Both, the judgment and the favourable reportage around it appear to be under the impression that the money collected from Divya Pharmacy will go to the tribals of Uttarakhand. That is not necessarily true since the money collected under the ABS guidelines goes into a fund that is supposed to be used for conservation activities. Only if the company is using traditional knowledge associated with the biological resources can the NBA, not the SBB, make a determination of equitable benefit sharing after a claim is presented to it. The tribals do not get any money otherwise.
With reference to the right of tribals, the Uttarakhand High Court makes the following grand statement:
“The local and the indigenous communities in Uttarakhand, who reside in the high Himalayas and are mainly tribals, are the traditional “pickers” of this biological resource. Through ages, this knowledge is preserved and passed on to the next generation. The knowledge as to when, and in which season to find the herb, its character, the distinct qualities, the smell, the colour, are all part of this traditional knowledge. This knowledge, may not strictly qualify as an intellectual property right of these communities, but nevertheless is a “property right”, now recognised for the first time by the 2002 Act, as FEBS.”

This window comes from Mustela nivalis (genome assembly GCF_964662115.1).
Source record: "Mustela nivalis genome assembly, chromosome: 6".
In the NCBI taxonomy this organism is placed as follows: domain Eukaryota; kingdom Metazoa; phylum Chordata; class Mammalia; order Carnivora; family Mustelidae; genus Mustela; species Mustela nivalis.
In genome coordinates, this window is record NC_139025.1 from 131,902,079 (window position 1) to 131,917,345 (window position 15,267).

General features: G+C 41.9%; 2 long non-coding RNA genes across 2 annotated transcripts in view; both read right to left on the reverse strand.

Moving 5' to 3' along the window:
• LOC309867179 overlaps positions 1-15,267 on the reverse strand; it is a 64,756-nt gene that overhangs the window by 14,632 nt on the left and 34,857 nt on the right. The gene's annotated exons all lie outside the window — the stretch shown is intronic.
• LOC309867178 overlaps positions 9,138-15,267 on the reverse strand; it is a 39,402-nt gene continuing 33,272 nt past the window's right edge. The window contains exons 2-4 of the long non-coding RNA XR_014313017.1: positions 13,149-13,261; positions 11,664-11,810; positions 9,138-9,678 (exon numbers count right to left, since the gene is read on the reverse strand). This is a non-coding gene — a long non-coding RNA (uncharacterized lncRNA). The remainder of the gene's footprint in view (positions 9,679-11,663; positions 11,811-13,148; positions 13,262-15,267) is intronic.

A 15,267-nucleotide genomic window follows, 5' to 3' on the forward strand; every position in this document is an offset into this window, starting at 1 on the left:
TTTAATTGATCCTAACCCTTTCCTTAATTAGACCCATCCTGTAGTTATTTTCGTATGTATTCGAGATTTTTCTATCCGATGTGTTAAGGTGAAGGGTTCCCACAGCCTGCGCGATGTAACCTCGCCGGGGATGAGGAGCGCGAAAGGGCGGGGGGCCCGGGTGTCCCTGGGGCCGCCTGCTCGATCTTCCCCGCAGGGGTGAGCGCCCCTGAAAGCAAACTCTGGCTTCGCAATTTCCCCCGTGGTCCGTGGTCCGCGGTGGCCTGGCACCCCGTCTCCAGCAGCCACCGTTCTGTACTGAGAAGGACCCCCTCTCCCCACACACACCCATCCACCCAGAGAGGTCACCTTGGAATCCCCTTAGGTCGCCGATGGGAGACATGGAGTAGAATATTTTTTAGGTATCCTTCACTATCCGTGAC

FEBS or fair & equitable benefit sharing is not a property right. The Biological Diversity does not create a property right in favour of any communities. Rather it treats the NBA as the benevolent parens patriae which can dole out money to the communities claiming to assert some ambiguous right under equity related to their traditional knowledge. Even presuming there is a property right in the traditional knowledge. Is the “property” owned by an entire community? What if one of the members of a tribe or community wants to share the knowledge without the consent of the other members of the community? What happens then?
This judgment of the Uttarakhand High Court is unlikely to stand scrutiny on appeal and is going to attract a fierce backlash from Indian industry.